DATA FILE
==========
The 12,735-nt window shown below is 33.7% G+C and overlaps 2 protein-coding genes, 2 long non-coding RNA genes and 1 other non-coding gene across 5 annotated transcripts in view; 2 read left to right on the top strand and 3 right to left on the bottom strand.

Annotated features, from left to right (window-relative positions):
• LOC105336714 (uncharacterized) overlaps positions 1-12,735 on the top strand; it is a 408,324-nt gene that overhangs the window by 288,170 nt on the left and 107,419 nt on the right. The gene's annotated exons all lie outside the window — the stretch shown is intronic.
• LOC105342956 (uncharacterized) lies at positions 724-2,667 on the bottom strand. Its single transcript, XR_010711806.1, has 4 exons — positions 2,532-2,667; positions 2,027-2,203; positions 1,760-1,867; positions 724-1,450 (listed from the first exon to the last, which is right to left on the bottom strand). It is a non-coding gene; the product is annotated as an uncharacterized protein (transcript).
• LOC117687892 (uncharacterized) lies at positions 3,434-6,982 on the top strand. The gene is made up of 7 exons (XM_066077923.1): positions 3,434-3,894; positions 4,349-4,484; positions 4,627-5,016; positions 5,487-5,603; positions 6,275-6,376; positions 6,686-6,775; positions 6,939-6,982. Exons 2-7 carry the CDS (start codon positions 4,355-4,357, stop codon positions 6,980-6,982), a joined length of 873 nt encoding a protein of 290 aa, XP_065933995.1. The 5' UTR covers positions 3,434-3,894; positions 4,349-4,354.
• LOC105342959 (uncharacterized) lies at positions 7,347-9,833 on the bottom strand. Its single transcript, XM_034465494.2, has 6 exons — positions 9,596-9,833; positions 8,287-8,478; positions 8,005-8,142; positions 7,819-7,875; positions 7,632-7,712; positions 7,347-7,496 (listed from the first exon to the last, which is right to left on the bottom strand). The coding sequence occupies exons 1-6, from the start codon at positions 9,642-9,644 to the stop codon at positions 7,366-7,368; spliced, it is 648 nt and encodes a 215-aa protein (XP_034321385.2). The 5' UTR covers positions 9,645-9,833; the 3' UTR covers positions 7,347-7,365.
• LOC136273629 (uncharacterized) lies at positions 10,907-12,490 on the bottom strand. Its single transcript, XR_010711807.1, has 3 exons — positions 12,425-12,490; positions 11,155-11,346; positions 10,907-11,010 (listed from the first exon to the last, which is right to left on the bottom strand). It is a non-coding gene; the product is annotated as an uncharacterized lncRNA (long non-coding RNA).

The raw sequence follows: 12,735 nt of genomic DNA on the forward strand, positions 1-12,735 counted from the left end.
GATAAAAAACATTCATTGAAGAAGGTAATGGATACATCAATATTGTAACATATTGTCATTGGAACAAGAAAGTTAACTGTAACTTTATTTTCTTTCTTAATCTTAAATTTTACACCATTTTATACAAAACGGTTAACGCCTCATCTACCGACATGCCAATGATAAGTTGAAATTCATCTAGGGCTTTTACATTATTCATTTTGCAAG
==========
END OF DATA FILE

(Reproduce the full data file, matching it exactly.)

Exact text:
The 12,735-nt window shown below is 33.7% G+C and overlaps 2 protein-coding genes, 2 long non-coding RNA genes and 1 other non-coding gene across 5 annotated transcripts in view; 2 read left to right on the top strand and 3 right to left on the bottom strand.

Annotated features, from left to right (window-relative positions):
• LOC105336714 (uncharacterized) overlaps positions 1-12,735 on the top strand; it is a 408,324-nt gene that overhangs the window by 288,170 nt on the left and 107,419 nt on the right. The gene's annotated exons all lie outside the window — the stretch shown is intronic.
• LOC105342956 (uncharacterized) lies at positions 724-2,667 on the bottom strand. Its single transcript, XR_010711806.1, has 4 exons — positions 2,532-2,667; positions 2,027-2,203; positions 1,760-1,867; positions 724-1,450 (listed from the first exon to the last, which is right to left on the bottom strand). It is a non-coding gene; the product is annotated as an uncharacterized protein (transcript).
• LOC117687892 (uncharacterized) lies at positions 3,434-6,982 on the top strand. The gene is made up of 7 exons (XM_066077923.1): positions 3,434-3,894; positions 4,349-4,484; positions 4,627-5,016; positions 5,487-5,603; positions 6,275-6,376; positions 6,686-6,775; positions 6,939-6,982. Exons 2-7 carry the CDS (start codon positions 4,355-4,357, stop codon positions 6,980-6,982), a joined length of 873 nt encoding a protein of 290 aa, XP_065933995.1. The 5' UTR covers positions 3,434-3,894; positions 4,349-4,354.
• LOC105342959 (uncharacterized) lies at positions 7,347-9,833 on the bottom strand. Its single transcript, XM_034465494.2, has 6 exons — positions 9,596-9,833; positions 8,287-8,478; positions 8,005-8,142; positions 7,819-7,875; positions 7,632-7,712; positions 7,347-7,496 (listed from the first exon to the last, which is right to left on the bottom strand). The coding sequence occupies exons 1-6, from the start codon at positions 9,642-9,644 to the stop codon at positions 7,366-7,368; spliced, it is 648 nt and encodes a 215-aa protein (XP_034321385.2). The 5' UTR covers positions 9,645-9,833; the 3' UTR covers positions 7,347-7,365.
• LOC136273629 (uncharacterized) lies at positions 10,907-12,490 on the bottom strand. Its single transcript, XR_010711807.1, has 3 exons — positions 12,425-12,490; positions 11,155-11,346; positions 10,907-11,010 (listed from the first exon to the last, which is right to left on the bottom strand). It is a non-coding gene; the product is annotated as an uncharacterized lncRNA (long non-coding RNA).

The raw sequence follows: 12,735 nt of genomic DNA on the forward strand, positions 1-12,735 counted from the left end.
GATAAAAAACATTCATTGAAGAAGGTAATGGATACATCAATATTGTAACATATTGTCATTGGAACAAGAAAGTTAACTGTAACTTTATTTTCTTTCTTAATCTTAAATTTTACACCATTTTATACAAAACGGTTAACGCCTCATCTACCGACATGCCAATGATAAGTTGAAATTCATCTAGGGCTTTTACATTATTCATTTTGCAAG